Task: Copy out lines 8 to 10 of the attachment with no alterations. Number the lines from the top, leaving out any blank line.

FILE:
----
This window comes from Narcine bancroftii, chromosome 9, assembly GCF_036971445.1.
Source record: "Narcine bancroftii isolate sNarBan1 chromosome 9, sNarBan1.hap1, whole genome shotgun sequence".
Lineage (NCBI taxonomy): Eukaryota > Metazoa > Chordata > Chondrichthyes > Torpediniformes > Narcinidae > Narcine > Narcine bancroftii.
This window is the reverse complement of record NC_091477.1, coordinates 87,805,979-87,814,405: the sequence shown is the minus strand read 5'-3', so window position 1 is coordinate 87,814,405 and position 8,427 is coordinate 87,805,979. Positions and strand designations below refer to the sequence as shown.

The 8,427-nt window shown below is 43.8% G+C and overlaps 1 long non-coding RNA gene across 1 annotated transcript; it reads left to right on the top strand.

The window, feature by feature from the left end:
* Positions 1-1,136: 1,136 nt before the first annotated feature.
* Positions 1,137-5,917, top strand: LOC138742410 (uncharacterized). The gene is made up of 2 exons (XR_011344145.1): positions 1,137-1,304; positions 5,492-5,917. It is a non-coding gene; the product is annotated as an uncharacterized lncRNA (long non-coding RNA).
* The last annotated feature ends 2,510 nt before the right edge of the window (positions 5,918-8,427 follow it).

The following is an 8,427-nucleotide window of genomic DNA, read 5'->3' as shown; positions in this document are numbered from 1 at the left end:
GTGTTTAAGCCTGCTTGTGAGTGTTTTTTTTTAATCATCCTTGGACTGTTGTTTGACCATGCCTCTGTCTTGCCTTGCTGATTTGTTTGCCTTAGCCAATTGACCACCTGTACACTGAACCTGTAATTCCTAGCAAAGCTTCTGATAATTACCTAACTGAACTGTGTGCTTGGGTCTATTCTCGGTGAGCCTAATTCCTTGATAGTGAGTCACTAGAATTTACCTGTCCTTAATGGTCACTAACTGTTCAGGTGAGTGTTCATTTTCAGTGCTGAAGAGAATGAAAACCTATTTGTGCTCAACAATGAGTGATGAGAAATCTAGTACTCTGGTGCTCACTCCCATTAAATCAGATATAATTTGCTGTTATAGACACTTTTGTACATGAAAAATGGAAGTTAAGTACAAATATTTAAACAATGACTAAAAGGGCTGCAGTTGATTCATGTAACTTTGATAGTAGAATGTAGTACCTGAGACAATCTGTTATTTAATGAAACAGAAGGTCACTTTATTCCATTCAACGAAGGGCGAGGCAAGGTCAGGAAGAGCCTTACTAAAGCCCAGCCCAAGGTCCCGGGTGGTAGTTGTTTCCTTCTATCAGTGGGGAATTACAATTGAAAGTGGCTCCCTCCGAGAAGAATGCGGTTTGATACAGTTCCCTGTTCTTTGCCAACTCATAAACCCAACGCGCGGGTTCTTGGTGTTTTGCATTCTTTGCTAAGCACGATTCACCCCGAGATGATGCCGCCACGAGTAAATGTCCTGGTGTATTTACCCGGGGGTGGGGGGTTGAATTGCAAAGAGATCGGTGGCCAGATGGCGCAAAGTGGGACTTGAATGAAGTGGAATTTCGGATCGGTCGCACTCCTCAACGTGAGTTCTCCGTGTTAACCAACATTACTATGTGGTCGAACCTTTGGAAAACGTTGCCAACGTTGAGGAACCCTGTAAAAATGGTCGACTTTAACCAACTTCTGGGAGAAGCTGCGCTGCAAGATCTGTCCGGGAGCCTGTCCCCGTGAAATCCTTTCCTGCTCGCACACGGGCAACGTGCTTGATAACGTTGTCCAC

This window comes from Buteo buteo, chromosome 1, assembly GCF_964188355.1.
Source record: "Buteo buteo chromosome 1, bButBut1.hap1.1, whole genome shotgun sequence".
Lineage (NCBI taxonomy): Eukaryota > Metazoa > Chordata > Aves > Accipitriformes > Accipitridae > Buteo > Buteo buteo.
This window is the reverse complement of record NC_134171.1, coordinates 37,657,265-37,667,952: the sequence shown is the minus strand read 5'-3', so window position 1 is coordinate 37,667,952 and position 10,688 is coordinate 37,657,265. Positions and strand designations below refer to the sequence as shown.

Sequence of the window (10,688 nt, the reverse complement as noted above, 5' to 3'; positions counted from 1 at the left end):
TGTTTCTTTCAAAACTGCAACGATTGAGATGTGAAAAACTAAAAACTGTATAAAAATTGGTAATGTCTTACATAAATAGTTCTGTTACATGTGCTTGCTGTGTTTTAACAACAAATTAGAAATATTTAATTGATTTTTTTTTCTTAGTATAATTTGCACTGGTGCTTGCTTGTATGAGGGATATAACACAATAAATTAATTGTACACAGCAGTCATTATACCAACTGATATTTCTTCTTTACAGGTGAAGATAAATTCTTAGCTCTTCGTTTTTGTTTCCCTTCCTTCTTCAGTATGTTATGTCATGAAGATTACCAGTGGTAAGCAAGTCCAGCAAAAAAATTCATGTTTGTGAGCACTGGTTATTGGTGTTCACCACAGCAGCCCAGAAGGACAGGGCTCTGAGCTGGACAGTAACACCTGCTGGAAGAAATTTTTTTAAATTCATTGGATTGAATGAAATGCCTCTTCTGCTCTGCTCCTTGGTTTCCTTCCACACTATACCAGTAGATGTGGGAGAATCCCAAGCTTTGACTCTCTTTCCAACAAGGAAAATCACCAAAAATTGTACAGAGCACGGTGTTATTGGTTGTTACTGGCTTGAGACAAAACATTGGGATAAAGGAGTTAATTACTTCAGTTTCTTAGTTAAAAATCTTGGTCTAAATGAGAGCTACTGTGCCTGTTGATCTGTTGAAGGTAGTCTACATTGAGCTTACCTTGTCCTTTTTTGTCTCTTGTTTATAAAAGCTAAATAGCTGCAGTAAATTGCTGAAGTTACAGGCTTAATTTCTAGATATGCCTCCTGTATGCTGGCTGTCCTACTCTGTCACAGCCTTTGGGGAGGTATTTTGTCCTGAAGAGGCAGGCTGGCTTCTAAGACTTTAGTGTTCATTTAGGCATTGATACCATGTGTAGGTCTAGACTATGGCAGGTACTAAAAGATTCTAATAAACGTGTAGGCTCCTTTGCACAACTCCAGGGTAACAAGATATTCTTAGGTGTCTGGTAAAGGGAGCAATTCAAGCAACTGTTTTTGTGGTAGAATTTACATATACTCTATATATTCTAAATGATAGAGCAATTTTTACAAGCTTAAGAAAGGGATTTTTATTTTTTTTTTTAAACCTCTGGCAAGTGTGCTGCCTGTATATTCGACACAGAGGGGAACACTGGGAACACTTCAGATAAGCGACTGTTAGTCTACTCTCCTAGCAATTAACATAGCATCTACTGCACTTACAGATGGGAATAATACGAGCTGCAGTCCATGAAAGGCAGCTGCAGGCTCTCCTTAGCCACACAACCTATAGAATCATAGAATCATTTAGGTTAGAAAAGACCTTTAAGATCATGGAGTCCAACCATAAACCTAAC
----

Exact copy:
* Positions 1,137-5,917, top strand: LOC138742410 (uncharacterized). The gene is made up of 2 exons (XR_011344145.1): positions 1,137-1,304; positions 5,492-5,917. It is a non-coding gene; the product is annotated as an uncharacterized lncRNA (long non-coding RNA).
* The last annotated feature ends 2,510 nt before the right edge of the window (positions 5,918-8,427 follow it).

The following is an 8,427-nucleotide window of genomic DNA, read 5'->3' as shown; positions in this document are numbered from 1 at the left end: